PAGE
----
Mulberries are one of the best "berries" to grow. Unlike other berries, it doesn't have thorns or spikes, it isn't invasive, it's not a cane or plant which needs to be cut back each season, they fruit profusely, they’re easy to care for, and they look great in the garden.
Mulberry trees can be grown from cuttings so if you see a good tree it might be worth grabbing a few small cuttings and potting them up.
You can get white coloured mulberries (the tree produces a white fruit instead of the dark purple or black).
You can get dwarf mulberries for pots or smaller yards.
Nutritionally, mulberries are high in fibre and a very good source of vitamin C, vitamin K, and Iron. They are also full of antioxidants and whilst I can’t guarantee it, eating mulberries should make you live longer…
An unripe mulberry (image above)
Mulberries make an awesome jam – but you already knew that.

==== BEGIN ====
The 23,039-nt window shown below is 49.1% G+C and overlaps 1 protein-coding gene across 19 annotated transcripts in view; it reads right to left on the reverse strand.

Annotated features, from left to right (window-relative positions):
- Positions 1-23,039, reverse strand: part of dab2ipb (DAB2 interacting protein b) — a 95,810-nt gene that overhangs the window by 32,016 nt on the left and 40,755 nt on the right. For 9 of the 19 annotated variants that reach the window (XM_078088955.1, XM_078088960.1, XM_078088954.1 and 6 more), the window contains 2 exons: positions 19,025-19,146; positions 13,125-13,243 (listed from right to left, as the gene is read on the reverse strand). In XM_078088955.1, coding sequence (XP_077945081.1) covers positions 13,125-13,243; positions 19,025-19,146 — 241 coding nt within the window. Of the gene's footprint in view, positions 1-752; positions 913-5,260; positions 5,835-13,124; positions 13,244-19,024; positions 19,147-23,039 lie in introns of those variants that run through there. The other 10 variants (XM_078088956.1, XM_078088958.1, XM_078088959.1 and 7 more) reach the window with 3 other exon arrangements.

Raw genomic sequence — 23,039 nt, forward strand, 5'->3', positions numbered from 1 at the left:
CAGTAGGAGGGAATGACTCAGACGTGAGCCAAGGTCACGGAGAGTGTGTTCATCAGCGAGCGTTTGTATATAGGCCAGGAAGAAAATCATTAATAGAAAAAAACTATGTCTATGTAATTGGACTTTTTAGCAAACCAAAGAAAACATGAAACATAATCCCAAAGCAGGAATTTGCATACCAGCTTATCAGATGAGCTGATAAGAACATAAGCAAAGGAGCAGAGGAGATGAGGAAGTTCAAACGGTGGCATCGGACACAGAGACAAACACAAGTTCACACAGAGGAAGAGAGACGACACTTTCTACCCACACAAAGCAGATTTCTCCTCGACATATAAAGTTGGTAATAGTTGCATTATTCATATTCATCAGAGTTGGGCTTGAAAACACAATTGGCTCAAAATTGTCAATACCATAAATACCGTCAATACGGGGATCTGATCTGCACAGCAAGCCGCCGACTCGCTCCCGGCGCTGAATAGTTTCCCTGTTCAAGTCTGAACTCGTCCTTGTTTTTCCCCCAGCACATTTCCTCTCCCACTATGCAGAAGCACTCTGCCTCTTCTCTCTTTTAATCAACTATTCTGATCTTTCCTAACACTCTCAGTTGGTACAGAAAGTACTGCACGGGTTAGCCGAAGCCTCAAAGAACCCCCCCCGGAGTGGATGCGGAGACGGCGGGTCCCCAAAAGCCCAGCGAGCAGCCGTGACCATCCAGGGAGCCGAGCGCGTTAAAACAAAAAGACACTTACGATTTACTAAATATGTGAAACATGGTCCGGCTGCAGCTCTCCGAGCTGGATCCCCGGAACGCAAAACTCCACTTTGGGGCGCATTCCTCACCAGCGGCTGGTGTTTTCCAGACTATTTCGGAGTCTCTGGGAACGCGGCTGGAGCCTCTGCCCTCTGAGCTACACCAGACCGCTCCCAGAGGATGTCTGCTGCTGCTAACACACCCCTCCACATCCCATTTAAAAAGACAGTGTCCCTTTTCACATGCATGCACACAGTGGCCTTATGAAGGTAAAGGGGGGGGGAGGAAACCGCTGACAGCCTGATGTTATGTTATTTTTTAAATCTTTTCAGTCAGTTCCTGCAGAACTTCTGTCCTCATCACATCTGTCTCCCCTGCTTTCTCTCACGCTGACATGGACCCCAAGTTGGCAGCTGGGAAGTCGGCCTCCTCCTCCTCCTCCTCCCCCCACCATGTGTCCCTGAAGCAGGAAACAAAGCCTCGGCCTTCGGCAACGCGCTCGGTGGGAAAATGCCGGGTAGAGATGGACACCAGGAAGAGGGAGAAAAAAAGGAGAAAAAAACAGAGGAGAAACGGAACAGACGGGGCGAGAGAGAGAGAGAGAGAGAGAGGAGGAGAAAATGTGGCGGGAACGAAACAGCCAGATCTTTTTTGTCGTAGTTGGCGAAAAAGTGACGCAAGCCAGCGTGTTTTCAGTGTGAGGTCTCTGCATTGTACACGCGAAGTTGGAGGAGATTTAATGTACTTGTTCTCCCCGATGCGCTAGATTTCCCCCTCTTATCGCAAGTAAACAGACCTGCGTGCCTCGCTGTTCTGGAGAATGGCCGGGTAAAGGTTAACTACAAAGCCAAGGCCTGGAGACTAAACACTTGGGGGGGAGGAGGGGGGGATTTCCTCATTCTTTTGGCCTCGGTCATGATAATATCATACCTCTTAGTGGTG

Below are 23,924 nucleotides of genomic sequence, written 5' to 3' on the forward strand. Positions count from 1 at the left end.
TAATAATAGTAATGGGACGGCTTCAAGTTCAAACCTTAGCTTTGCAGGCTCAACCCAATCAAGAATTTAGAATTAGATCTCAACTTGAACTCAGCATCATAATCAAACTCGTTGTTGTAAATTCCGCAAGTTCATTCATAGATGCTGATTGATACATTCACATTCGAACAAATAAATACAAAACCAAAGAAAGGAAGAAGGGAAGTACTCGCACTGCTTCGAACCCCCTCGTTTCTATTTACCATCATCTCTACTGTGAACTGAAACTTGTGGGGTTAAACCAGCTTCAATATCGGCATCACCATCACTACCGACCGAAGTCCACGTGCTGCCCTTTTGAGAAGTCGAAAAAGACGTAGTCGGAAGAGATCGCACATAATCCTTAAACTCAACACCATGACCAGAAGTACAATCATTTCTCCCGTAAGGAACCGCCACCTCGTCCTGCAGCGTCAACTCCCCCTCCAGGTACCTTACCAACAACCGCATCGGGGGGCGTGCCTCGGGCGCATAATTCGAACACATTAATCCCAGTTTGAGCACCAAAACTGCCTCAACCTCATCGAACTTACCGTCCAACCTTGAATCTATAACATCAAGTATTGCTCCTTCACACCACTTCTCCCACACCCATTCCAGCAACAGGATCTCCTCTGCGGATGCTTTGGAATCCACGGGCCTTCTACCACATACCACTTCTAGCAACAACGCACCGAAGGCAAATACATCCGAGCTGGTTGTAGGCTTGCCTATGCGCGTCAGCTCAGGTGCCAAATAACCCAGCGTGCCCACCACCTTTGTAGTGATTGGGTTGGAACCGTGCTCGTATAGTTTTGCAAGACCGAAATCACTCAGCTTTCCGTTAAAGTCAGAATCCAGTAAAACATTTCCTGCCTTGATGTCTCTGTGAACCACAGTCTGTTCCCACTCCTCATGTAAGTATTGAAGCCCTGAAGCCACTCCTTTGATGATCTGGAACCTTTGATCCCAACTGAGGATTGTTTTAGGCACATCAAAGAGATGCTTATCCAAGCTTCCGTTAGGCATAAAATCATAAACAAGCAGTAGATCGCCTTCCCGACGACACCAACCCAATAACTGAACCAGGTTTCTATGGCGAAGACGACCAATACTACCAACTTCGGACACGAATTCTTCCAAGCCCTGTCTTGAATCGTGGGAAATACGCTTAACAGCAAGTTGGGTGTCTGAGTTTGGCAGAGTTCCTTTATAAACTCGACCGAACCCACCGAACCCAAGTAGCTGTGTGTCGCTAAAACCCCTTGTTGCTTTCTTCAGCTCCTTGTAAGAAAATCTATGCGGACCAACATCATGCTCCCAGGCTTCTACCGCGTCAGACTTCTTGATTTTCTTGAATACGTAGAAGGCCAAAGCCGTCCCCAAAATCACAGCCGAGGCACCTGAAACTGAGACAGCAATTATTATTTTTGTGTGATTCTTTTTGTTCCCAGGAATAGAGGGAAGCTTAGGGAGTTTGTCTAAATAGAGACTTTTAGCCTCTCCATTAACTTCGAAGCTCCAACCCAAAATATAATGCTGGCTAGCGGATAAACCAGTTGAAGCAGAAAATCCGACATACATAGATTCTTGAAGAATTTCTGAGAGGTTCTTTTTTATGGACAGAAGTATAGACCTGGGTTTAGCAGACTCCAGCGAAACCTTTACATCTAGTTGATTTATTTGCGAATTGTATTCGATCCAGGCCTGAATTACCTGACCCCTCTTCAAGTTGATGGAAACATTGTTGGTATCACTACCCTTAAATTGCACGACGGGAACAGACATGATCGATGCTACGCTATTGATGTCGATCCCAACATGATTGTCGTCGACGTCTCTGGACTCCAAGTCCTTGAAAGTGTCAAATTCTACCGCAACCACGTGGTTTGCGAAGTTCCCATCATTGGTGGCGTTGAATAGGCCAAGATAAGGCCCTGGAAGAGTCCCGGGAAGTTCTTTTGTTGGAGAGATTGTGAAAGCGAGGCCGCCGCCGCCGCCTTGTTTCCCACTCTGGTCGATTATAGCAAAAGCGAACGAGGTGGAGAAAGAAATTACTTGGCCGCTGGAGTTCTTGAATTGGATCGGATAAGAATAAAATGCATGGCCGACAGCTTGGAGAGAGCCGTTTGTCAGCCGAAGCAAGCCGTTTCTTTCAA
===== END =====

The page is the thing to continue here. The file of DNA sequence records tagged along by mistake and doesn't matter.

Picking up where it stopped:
The mulberry leaf is a food source for the silk worm and a great project for school kids is to keep some silk worms/caterpillars at home feeding them the mulberry leaves until they spin their silk cocoons to change into silk moths. Teaches children the cycle of life and also where natural silk for clothing etc comes from.
The mulberry tree is the base for one the most famous children’s nursery rhymes of all time – Here we go round the mulberry tree … or bush.
Overall, the mulberry tree is a very hardy plant and so easy to grow in such a diverse climate range that growing at least one is a must for any fruit and garden lover!
Considering just a few simple points from above the mulberry is a true wonder of the world as it’s not only a healthy snack and a hugely important commercial asset but it’s also the base for childhood memories.
So if you didn’t know a mulberry tree when you were growing up then it’s time to re-live your childhood, grow a mulberry tree and see what you missed out on – it’s never too late for a mulberry and it’s never too late to merrily go round one…